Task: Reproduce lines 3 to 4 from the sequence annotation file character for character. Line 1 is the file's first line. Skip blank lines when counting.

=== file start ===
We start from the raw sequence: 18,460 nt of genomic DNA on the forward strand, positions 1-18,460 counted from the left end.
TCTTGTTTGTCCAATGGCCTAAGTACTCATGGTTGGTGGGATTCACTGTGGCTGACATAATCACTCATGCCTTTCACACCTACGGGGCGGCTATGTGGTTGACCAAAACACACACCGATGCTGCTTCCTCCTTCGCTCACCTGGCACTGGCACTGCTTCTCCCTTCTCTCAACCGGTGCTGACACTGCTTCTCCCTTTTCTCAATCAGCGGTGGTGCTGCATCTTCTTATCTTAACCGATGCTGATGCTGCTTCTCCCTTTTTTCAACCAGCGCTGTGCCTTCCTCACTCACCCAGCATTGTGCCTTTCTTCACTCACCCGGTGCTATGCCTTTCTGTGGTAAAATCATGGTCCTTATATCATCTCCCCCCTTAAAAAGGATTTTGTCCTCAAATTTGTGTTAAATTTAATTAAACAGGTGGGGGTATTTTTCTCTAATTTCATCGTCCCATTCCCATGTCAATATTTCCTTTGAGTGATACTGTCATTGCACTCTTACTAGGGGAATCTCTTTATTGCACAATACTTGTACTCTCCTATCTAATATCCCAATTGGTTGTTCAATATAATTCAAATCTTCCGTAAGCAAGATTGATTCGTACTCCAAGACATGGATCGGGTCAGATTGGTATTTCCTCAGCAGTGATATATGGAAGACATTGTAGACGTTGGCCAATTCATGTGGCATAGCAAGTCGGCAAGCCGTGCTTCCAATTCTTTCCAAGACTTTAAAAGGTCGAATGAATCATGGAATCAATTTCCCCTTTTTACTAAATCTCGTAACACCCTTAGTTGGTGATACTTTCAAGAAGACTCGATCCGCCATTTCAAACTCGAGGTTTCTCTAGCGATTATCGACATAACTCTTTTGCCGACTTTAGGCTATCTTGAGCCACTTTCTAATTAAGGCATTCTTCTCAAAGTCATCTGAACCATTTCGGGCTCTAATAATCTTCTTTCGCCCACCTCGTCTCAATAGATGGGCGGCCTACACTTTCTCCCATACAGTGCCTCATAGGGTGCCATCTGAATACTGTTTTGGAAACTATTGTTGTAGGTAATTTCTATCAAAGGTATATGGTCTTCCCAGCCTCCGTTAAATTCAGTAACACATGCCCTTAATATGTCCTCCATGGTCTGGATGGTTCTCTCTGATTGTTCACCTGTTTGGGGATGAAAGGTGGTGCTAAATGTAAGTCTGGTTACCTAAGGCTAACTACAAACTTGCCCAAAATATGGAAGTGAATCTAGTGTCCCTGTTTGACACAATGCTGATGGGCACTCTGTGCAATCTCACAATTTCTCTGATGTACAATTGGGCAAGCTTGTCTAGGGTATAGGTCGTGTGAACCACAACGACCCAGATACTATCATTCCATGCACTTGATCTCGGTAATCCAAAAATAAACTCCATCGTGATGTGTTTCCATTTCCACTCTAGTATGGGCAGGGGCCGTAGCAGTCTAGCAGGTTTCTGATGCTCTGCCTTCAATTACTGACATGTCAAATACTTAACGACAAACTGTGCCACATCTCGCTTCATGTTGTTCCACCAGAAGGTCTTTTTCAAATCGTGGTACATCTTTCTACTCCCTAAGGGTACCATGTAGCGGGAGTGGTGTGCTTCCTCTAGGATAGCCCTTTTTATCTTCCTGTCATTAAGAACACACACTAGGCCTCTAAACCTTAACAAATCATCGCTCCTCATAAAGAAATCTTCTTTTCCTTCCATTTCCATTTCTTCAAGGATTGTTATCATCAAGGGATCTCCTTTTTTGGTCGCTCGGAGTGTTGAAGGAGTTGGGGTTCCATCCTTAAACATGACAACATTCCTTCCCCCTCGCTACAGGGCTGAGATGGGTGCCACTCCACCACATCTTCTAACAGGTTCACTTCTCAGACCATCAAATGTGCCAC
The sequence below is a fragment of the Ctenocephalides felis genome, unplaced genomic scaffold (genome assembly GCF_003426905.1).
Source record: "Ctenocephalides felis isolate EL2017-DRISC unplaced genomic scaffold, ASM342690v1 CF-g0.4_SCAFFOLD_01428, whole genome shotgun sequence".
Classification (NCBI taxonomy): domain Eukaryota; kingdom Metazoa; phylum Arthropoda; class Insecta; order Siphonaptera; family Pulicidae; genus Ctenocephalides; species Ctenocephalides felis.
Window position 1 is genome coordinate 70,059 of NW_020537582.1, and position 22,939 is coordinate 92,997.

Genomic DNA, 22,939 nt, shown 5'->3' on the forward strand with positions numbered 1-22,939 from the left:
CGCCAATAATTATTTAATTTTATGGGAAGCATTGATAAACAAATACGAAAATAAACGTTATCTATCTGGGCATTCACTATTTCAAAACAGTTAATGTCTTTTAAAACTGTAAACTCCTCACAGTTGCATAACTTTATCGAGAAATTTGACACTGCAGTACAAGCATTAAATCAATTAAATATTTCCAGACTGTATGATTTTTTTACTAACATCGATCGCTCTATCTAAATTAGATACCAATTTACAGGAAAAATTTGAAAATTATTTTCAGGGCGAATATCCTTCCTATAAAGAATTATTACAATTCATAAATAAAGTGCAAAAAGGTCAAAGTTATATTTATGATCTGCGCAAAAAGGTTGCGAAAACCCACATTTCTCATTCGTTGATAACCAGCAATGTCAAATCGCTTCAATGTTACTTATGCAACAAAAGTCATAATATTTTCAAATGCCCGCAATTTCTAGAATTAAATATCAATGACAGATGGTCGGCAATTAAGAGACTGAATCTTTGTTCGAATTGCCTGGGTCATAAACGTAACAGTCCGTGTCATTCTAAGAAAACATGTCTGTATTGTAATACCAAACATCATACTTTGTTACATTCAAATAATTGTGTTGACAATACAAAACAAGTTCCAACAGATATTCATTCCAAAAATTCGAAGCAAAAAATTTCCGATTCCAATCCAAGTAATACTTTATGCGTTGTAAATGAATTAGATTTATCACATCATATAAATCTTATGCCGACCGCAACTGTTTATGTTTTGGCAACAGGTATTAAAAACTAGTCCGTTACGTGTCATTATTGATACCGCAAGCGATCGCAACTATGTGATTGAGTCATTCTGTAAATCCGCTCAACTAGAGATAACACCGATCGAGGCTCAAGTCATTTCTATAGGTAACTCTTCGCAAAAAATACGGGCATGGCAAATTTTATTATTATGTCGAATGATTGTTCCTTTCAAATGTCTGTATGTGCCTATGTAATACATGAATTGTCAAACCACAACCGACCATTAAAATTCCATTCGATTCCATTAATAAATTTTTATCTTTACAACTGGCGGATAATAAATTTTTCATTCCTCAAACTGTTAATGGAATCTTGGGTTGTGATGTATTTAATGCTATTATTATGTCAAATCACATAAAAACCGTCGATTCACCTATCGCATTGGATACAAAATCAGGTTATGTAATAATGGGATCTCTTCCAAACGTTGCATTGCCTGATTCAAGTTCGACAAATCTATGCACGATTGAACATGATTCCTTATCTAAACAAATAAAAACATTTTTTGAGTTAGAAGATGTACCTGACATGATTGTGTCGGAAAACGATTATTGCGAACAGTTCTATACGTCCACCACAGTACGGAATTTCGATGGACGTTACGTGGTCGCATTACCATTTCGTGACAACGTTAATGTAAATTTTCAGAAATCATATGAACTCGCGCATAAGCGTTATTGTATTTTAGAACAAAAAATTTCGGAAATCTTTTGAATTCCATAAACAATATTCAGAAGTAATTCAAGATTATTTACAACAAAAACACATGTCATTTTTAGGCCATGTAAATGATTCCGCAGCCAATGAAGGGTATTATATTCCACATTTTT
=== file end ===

The sequence below is a fragment of the Ctenocephalides felis genome, unplaced genomic scaffold (genome assembly GCF_003426905.1).
Source record: "Ctenocephalides felis isolate EL2017-DRISC unplaced genomic scaffold, ASM342690v1 CF-g0.4_SCAFFOLD_01428, whole genome shotgun sequence".